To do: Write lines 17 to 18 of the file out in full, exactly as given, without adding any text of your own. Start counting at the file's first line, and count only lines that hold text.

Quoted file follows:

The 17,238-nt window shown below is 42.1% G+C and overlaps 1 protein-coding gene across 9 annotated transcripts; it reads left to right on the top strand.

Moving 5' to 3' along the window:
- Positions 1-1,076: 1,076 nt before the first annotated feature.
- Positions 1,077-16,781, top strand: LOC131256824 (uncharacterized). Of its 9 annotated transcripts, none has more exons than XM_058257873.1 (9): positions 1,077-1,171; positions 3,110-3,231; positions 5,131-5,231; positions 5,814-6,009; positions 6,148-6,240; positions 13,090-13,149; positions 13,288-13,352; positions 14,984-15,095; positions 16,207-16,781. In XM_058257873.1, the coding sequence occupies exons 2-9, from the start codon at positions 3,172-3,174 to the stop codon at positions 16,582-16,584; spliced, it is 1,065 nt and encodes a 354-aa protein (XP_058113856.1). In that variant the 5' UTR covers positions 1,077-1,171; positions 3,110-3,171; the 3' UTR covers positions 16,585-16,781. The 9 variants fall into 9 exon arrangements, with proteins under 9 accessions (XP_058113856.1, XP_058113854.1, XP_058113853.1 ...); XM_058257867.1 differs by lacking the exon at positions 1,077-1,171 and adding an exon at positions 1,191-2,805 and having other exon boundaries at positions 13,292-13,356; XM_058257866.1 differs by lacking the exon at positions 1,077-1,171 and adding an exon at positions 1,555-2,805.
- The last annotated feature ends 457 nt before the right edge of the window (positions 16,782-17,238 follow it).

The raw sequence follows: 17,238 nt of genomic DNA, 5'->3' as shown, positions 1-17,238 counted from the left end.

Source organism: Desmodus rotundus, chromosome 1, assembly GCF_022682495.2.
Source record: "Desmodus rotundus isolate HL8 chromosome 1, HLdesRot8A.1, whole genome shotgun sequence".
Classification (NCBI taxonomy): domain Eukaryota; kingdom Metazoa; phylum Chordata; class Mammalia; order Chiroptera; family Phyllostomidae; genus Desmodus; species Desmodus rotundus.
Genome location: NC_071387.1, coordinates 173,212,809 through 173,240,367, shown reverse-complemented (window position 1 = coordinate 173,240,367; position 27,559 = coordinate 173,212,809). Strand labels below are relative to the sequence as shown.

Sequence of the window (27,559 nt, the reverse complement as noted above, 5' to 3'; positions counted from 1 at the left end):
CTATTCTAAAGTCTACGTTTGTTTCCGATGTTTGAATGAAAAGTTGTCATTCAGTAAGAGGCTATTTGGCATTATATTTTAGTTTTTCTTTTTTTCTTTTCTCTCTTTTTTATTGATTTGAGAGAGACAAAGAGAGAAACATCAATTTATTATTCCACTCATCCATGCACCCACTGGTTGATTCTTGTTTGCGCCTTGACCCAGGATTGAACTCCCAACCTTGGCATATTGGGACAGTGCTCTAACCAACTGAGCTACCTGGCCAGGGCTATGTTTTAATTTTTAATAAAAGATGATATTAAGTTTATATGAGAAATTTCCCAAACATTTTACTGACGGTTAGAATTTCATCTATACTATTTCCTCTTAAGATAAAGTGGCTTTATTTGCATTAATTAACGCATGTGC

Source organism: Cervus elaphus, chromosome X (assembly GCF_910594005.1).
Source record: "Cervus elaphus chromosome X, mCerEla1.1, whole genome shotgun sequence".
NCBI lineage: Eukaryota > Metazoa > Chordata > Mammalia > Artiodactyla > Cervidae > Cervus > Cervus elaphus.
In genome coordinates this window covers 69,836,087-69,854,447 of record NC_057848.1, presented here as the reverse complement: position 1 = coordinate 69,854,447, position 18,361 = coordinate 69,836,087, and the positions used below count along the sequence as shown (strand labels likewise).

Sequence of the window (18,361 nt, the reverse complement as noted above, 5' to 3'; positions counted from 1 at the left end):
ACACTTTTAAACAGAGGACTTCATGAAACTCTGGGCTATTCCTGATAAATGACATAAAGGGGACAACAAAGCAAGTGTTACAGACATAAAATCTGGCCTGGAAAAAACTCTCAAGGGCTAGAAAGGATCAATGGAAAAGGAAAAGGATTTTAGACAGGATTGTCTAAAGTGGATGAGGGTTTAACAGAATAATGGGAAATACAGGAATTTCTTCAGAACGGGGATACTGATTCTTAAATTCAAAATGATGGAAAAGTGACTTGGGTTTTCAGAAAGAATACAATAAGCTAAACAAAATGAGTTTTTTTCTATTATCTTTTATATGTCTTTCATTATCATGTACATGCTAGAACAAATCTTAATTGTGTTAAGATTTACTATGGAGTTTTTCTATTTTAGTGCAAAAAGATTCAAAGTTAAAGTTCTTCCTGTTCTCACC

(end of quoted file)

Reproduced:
Sequence of the window (18,361 nt, the reverse complement as noted above, 5' to 3'; positions counted from 1 at the left end):
ACACTTTTAAACAGAGGACTTCATGAAACTCTGGGCTATTCCTGATAAATGACATAAAGGGGACAACAAAGCAAGTGTTACAGACATAAAATCTGGCCTGGAAAAAACTCTCAAGGGCTAGAAAGGATCAATGGAAAAGGAAAAGGATTTTAGACAGGATTGTCTAAAGTGGATGAGGGTTTAACAGAATAATGGGAAATACAGGAATTTCTTCAGAACGGGGATACTGATTCTTAAATTCAAAATGATGGAAAAGTGACTTGGGTTTTCAGAAAGAATACAATAAGCTAAACAAAATGAGTTTTTTTCTATTATCTTTTATATGTCTTTCATTATCATGTACATGCTAGAACAAATCTTAATTGTGTTAAGATTTACTATGGAGTTTTTCTATTTTAGTGCAAAAAGATTCAAAGTTAAAGTTCTTCCTGTTCTCACC